Strengthen, don’t shred, safety-net hospitals
Dr. Donna-Marie Manasseh
New York Daily News
Dr. Donna-Marie Manasseh
New York Daily News
After the last two years, one thing is clear: The American health-care system is poised for change. While we face profound challenges driven by the COVID-19 pandemic, a rapidly shifting economic landscape and evolving patient needs, we also have an opportunity and responsibility to reshape the way we treat patients. This is a critical moment to build a system that is more equitable, inclusive and community-centered.
To do so, we must fundamentally change how health care is financed.
My hospital, Maimonides Medical Center in Brooklyn, offers a case study in contrast, where the very best of American medicine lives side by side with the structural challenges rooted in how our health-care system is organized and funded. As Brooklyn’s largest hospital, Maimonides anchors a health system serving a diverse set of communities across the borough, including many of the most vulnerable New Yorkers. We have introduced numerous services that did not previously exist in Brooklyn, including the borough’s first fully-accredited breast center built by Dr. Patrick Borgen, which I have the privilege to lead with him and Dr. Christina Giuliano.
Our core principle is simple: The people of Brooklyn should be able to access the highest-quality care, in a culturally competent manner, right here in their backyard. In pursuit of that goal, we have recruited talented clinicians from across the country, invested in the latest medical technology, and built meaningful bridges to diverse communities.
The results speak for themselves: We have been able to achieve some of the nation’s best outcomes for patients in a number of specialties, all while delivering that care in a way that is responsive to the enormous variety of languages, religious traditions and cultural preferences in the communities we serve.
But over the past two decades, our commitment to delivering high-quality health care to all has become complicated by an outdated reimbursement system. Half of our patients are insured by Medicaid, making Maimonides a critical part of the health-care safety net for hundreds of thousands of Brooklynites. Measured against inflation, Medicaid reimbursement levels have been drastically cut over the years, creating a gap between what Medicaid pays hospitals and the actual cost to deliver care. As of last year, Medicaid covered just 61 cents for every dollar of care provided — whereas private insurance generally covers the cost of care and sometimes much more.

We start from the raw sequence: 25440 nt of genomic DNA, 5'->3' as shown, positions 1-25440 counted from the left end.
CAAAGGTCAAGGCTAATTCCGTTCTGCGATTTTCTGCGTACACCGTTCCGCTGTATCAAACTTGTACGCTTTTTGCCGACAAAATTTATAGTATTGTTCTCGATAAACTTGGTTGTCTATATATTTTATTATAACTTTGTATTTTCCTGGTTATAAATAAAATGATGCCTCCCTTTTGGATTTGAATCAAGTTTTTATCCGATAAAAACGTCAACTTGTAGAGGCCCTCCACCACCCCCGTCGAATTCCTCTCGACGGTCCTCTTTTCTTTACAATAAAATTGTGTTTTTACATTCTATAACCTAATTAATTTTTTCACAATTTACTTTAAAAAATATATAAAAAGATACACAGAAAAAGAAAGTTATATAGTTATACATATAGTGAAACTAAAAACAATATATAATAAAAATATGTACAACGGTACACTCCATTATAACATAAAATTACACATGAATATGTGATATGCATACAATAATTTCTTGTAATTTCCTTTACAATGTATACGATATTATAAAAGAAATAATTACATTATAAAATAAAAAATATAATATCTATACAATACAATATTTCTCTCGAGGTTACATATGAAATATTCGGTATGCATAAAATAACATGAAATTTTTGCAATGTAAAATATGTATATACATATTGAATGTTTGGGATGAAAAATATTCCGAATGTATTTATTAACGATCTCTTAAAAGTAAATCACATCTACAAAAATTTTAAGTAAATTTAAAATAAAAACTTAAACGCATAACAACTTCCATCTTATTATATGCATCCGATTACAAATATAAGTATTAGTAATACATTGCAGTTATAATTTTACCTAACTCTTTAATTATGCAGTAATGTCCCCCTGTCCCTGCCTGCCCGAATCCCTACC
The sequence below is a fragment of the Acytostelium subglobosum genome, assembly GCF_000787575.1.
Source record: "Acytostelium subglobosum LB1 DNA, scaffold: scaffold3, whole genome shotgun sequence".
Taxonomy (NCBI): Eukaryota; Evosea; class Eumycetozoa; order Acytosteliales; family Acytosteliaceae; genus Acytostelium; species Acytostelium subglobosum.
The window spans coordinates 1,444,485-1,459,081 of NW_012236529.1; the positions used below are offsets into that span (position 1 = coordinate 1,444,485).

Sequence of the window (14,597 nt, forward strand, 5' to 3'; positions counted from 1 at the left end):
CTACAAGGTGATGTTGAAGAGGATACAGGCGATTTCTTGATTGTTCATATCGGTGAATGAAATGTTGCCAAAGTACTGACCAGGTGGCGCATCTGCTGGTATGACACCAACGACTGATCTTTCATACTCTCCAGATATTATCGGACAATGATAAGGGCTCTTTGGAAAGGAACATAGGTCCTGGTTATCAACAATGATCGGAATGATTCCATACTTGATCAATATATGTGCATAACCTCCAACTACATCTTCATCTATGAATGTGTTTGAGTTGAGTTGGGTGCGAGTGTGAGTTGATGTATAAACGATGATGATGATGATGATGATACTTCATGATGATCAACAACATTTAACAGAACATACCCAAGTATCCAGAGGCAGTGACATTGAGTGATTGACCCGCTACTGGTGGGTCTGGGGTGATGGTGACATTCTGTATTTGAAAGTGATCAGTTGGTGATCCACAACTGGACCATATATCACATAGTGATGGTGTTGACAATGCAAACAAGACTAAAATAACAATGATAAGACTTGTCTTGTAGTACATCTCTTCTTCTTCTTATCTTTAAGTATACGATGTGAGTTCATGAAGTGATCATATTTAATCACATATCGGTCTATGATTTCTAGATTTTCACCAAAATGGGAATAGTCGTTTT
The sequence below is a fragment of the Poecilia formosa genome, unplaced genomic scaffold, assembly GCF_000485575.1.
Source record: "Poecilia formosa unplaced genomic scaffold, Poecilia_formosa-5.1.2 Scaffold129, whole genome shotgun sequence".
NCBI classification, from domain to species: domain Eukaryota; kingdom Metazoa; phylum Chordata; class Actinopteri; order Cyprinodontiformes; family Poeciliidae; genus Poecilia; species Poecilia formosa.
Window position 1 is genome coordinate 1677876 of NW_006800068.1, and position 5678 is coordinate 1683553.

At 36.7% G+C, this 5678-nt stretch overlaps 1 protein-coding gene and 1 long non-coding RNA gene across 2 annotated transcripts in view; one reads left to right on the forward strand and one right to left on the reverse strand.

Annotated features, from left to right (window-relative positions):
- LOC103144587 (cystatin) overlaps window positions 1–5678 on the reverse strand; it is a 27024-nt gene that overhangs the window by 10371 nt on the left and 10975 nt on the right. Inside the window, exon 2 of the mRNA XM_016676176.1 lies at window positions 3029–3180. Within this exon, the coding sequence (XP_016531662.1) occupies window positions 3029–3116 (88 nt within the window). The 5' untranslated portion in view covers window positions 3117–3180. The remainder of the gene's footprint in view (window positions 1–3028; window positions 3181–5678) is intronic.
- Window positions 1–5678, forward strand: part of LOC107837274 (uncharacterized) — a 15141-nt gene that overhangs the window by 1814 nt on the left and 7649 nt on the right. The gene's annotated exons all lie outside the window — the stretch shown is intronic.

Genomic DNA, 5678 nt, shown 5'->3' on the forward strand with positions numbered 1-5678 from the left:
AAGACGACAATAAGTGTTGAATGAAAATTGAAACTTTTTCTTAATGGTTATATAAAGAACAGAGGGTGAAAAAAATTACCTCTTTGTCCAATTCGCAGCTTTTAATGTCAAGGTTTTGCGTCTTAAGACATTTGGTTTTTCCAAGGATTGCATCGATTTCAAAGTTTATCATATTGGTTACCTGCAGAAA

The outcome of this broken funding model is predictable and only serves to deepen longstanding inequalities. Institutions like ours that disproportionately serve lower-income communities simply have far fewer resources than those predominantly serving affluent neighborhoods. This means we must pursue our mission to deliver care to those who need it most with older, more crowded facilities, fewer amenities, and the resulting lower patient satisfaction scores.
While safety net hospitals face the unique problem of being historically underfunded, this is layered onto systemic challenges facing hospitals writ large, including an archaic and fragmented fee-for-service payment system focused too much on volume rather than outcomes. We are forced to navigate the complex requirements of hundreds of different insurance plans just to get paid for our work delivering care. Add in a staff facing unprecedented burnout and post-traumatic stress, as well as skyrocketing supply costs and labor shortages, and the challenges faced by every hospital system are clear as day.
Given the increasingly difficult environment we are navigating, it should come as no surprise that residents of areas served by safety net institutions are demanding a more responsive, equitable system and a better experience when they get care. Thanks to health-care workers and ever-advancing knowledge and technology, we can proudly say that a patient with a life-threatening condition has a better chance of survival than ever before. At the same time, that patient’s experience of care is very much marked by the strain under which the system is operating.
Fortunately, leaders in Albany have recognized the value of our services and the inequities of a payment model that punishes hospitals built to serve underserved communities. I applaud our state leaders who are making the first systematic attempt to address this issue in at least a decade, accompanied by significant investments in safety-net hospitals. My colleagues and I are committed to working with every well-meaning stakeholder to right this wrong.
Undermining institutions like mine, which function within a deeply imperfect system, will not lead to better care or a more equitable allocation of health care dollars; if anything, it will set these efforts back. Even as we seek change, we need to build on, not sacrifice, our strengths. It is essential that all of us who care about creating better, more equitable health care focus on how we can support systemic change that will truly work for all communities.
Manasseh is the chief of the division of breast surgery and director of the Maimonides Breast Program in Brooklyn.
If you are a Maimonides employee and/or live or work in Brooklyn, let your elected officials know how this misleading campaign makes you feel, and advocate for a more equitable model of healthcare funding distribution. Find who your representatives are at mygovnyc.org.
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